In general I don’t see a reason to stick to one particular type of book just because you fit the target demographic.

Now, I might be biased. I occasionally read YA still even though I’m technically not a part of the target demographic (that said, is it just me or does the target YA audience seem to be trending older and older?) Heck, there are even some middle grade books that have piqued my interest. And in that same vein, I remember being a teen and not wanting to read YA anymore because I felt it was too juvenile (I feel like most readers go through a phase like this at some point) but I also didn’t want to read adult books because I had this idea in my mind that they’d be boring. Now that I’ve matured, I know that there are some juvenile YA books, but that’s not the whole landscape of YA, and there are some boring adult books, but that’s not the whole landscape of adult.

I think that there are a few different dynamics working to keep people reading only in a certain age group.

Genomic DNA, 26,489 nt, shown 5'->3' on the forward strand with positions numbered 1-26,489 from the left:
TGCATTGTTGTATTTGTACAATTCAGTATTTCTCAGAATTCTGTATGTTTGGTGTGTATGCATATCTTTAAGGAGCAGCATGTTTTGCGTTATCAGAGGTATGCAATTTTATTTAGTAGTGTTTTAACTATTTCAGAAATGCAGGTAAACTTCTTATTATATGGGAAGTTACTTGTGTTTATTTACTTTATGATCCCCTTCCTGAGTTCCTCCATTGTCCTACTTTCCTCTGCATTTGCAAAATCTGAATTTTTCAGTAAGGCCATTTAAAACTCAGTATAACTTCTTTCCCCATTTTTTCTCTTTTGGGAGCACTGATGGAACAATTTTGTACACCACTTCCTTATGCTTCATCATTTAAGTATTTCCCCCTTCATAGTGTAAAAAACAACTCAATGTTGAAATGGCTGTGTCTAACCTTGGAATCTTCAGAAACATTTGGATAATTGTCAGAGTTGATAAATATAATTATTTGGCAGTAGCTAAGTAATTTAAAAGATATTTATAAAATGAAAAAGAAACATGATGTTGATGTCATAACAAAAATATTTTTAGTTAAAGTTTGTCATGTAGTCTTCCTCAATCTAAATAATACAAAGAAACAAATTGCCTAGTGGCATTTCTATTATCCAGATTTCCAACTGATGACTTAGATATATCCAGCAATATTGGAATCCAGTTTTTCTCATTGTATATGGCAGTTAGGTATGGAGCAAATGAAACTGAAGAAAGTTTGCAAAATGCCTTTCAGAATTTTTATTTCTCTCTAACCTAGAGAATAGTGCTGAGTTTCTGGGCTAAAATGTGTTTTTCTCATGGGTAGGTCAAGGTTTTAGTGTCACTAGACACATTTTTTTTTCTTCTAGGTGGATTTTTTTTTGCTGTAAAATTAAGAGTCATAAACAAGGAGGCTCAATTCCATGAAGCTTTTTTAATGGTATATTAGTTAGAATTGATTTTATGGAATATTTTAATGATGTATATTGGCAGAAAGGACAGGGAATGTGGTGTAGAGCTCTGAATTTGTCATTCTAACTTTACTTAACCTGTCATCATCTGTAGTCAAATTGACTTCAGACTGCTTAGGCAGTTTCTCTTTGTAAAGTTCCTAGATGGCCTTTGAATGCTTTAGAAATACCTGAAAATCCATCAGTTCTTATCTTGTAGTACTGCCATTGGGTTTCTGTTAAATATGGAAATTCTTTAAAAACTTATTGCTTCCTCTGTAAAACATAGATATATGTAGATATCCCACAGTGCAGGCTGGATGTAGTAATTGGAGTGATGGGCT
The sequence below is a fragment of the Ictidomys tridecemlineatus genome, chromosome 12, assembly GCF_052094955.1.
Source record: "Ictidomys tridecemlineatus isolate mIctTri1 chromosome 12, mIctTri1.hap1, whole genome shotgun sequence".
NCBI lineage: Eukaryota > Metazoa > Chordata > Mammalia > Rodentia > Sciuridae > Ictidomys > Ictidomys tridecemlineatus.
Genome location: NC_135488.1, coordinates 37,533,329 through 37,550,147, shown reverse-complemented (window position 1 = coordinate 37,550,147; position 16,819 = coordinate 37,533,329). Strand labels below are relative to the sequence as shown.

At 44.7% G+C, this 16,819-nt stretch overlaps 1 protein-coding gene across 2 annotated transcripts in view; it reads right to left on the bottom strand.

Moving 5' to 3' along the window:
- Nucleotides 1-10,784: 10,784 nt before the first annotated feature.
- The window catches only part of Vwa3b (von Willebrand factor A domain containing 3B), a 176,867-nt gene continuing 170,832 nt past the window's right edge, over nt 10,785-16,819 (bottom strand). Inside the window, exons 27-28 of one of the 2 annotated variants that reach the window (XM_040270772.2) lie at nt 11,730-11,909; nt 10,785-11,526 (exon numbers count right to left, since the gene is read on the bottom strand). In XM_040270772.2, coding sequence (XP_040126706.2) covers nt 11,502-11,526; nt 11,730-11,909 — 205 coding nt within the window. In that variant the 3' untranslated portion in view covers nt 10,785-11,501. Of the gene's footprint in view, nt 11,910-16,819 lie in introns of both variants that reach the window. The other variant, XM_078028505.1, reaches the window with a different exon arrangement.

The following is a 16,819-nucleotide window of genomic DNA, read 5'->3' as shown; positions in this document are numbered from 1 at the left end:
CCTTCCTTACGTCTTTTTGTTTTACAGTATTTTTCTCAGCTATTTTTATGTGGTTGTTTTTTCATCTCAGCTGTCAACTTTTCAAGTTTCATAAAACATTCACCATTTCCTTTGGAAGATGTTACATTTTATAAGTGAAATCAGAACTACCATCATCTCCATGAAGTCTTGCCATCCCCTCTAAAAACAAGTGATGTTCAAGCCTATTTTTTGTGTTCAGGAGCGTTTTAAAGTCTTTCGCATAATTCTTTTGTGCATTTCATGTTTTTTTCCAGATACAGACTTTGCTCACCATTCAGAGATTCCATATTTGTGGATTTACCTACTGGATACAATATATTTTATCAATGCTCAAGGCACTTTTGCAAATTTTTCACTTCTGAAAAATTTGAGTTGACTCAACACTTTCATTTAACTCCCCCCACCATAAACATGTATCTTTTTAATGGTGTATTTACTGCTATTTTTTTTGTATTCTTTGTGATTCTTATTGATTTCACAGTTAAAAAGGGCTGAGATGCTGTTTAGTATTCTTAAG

First, is the stereotypes associated with each grouping.

Some teens and young adults might think adult books are boring. I blame school for this. I myself have avoided the Classics genre like the plague since I finished school because it just reminds me of high school and being terribly bored and reading the sparks notes instead of the actual books for assignments, or else feeling like certain books were torture. To this day, I’ll tell anyone who listens about how much I hated the book Jane Eyre, though I occasionally wonder whether I’d have hated it as much had I read it on my own. There are books I had to read for school that I liked, but none that I loved. Mary Shelley’s Frankenstein comes to mind as a book I liked but might have loved had I read it in my own time and in my own way.

It’s only now, 5 years post-high school, that I’m starting to think about reading any classics on my own.